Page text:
Even if you could somehow assemble a dream team of crack developers and tech managers, and parachute them in to take over this operation, that wouldn’t magically enable the administration to fix this malfunctioning site by Nov. 15. In fact, it would pretty much ensure that the site didn’t get fixed in time. The new team would have to spend weeks figuring out how the site was put together, and who did what, and who they needed to talk to in order to purchase office supplies.
Lack of calendar time is, surely, one of the causes of The Trainwreck. But Brooks identified another issue that is even more fundamental in the success or failure of software projects: conceptual integrity.
To explain, he first discusses the wide variety of architectural styles that can be seen in many a European cathedral that is, different plans and styles in the same building brought about by the succession of different ideas from one generation to another over a span of decades or even of centuries. He then leaps to computer systems:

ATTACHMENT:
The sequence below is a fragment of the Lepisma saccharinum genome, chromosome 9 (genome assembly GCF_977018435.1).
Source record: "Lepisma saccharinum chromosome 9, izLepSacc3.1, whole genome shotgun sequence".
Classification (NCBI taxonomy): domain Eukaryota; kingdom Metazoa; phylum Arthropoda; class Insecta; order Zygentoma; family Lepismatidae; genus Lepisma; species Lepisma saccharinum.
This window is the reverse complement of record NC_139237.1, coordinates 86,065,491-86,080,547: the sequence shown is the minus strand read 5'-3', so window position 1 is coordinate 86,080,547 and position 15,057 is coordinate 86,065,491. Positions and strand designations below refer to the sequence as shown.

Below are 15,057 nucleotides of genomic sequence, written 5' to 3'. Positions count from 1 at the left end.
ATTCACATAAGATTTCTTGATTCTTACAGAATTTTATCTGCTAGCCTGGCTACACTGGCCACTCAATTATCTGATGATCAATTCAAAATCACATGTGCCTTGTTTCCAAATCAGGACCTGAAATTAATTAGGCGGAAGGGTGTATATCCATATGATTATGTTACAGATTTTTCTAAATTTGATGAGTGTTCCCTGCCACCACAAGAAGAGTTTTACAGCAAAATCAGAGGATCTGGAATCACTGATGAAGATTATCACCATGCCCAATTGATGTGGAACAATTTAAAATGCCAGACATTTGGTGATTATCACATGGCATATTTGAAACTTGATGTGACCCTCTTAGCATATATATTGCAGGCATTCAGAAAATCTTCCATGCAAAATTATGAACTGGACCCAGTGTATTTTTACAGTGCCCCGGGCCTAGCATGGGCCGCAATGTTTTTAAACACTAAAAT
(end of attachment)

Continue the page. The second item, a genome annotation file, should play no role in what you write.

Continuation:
Even though they have not taken centuries to build, most programming systems reflect conceptual disunity far worse than that of cathedrals. Usually this arises not from a serial succession of master designers, but from the separation of design into many tasks done by many men. I will contend that conceptual integrity is the most important consideration in system design. It is better to have a system omit certain anomalous features and improvements, but to reflect one set of design ideas, than to have one that contains many good but independent and uncoordinated ideas….
Simplicity and straightforwardness proceed from conceptual integrity. Every part must reflect the same philosophies and the same balancing of desiderata. Every part must even use the same techniques in syntax and analogous notions in semantics. Ease of use, then, dictates unity of design, conceptual integrity….
Conceptual integrity does require that a system reflect a single philosophy and that the specification as seen by the user flow from a few minds. (pp. 42, 44, 49)
The phrase conceptual integrity may be unfamiliar; the idea itself may seem arcane. We can think of it as consistency and coherence from beginning to end.
The idea has many applications. William Strunk was writing about conceptual integrity in his 1918 classic Elements of Style: